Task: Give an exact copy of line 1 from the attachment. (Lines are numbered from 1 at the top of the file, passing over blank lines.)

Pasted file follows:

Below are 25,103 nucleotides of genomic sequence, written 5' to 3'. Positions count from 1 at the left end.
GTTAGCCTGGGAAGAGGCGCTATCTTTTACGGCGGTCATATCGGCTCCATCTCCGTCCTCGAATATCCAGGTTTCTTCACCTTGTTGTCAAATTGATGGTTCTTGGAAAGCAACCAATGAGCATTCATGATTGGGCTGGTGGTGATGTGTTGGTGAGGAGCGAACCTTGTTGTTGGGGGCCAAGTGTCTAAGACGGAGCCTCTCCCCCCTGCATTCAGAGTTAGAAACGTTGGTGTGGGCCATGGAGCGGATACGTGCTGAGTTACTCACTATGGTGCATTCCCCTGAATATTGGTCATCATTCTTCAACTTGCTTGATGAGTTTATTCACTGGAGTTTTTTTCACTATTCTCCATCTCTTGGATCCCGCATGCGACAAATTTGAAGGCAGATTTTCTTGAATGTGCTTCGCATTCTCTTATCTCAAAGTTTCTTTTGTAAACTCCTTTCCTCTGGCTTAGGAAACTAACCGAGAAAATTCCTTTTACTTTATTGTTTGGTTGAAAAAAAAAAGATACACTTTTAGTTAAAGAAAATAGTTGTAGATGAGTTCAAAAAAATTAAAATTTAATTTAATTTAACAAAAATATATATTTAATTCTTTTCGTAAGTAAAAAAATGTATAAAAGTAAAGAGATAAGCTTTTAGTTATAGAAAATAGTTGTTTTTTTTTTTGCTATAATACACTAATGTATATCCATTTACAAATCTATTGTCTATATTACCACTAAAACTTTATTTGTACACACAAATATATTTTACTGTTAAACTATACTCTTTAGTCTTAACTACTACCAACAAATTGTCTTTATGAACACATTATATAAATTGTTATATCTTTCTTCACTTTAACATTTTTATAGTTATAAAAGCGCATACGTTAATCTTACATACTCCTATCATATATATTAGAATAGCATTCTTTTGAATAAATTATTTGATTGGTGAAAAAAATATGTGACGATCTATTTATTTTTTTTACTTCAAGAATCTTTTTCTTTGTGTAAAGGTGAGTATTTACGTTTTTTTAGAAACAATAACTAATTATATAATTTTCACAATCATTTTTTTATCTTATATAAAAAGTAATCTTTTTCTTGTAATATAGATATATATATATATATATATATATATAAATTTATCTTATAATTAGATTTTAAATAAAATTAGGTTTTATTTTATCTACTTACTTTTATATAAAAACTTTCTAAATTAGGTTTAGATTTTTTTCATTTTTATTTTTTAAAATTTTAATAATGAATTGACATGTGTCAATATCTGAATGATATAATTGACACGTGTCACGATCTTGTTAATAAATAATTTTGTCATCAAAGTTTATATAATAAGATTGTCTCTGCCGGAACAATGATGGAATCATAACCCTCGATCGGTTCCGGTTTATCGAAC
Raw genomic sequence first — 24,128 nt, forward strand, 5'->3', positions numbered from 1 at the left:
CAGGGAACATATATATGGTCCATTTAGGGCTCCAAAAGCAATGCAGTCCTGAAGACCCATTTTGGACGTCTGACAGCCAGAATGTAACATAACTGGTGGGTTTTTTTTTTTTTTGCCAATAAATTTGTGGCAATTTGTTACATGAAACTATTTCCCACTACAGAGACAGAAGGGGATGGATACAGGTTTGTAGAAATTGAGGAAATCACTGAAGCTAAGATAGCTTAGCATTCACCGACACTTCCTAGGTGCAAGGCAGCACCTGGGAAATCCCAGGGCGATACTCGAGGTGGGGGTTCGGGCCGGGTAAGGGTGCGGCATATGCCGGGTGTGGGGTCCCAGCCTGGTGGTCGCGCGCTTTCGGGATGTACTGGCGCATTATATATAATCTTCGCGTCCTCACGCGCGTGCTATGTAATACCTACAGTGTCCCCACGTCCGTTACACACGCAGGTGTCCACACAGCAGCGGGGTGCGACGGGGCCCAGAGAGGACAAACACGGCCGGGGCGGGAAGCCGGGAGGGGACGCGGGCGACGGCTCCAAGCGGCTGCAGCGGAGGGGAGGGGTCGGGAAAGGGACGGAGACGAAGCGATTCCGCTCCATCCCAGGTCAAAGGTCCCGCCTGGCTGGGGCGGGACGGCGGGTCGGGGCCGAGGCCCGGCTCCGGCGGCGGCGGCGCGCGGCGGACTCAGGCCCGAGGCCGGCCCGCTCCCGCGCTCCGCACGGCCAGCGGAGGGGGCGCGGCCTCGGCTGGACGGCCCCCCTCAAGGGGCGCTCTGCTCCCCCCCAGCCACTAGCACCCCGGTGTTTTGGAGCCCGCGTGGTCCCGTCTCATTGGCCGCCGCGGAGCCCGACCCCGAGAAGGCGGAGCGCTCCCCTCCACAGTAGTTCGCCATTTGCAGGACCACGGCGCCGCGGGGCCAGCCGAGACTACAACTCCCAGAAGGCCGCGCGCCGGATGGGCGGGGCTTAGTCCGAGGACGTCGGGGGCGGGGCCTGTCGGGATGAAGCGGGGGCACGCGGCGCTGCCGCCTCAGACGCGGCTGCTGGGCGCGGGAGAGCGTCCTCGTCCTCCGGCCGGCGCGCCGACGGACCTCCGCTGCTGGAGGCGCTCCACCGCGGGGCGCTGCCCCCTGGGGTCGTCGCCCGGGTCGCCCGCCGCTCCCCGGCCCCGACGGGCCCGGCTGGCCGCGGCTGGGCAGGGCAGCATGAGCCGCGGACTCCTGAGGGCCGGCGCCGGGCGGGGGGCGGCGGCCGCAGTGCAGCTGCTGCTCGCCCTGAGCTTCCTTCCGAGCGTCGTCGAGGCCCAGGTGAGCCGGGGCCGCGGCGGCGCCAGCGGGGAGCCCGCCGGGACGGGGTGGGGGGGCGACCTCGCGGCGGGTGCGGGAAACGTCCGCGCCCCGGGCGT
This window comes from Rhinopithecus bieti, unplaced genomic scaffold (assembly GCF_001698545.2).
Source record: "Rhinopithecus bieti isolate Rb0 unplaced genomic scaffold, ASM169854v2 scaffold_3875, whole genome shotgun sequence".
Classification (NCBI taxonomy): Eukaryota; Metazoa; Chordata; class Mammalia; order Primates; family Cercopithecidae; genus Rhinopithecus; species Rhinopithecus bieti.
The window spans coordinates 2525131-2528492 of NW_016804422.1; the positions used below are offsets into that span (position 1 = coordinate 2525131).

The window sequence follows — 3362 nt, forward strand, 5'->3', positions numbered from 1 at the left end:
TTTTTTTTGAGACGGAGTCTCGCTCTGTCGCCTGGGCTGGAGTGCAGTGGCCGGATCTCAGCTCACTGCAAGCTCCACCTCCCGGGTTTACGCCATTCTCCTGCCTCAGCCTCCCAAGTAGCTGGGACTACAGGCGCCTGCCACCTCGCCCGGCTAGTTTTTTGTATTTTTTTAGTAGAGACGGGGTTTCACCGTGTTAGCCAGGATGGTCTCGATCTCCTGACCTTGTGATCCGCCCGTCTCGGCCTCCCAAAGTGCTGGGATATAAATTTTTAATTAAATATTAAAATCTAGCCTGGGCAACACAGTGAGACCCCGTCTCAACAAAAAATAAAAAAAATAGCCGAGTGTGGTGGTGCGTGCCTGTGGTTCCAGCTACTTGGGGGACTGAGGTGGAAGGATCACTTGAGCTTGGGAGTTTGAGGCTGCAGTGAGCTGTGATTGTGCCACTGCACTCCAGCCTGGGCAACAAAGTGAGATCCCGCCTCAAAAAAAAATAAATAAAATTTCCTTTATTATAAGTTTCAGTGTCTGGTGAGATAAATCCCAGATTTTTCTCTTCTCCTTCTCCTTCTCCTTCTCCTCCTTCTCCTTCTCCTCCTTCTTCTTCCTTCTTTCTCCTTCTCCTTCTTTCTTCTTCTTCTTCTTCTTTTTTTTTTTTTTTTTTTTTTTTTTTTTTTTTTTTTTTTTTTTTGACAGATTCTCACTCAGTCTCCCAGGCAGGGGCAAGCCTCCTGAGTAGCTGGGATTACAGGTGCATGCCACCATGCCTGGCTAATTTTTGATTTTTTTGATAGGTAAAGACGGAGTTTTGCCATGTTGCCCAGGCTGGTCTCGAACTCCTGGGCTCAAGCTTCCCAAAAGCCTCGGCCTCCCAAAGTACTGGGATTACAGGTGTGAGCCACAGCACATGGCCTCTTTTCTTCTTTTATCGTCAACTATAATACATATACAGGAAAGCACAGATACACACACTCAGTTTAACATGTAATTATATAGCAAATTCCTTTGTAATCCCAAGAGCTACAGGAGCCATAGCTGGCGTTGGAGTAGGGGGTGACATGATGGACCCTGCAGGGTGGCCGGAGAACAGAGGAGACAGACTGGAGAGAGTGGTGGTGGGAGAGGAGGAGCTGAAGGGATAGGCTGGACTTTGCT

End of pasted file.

Below are 25,103 nucleotides of genomic sequence, written 5' to 3'. Positions count from 1 at the left end.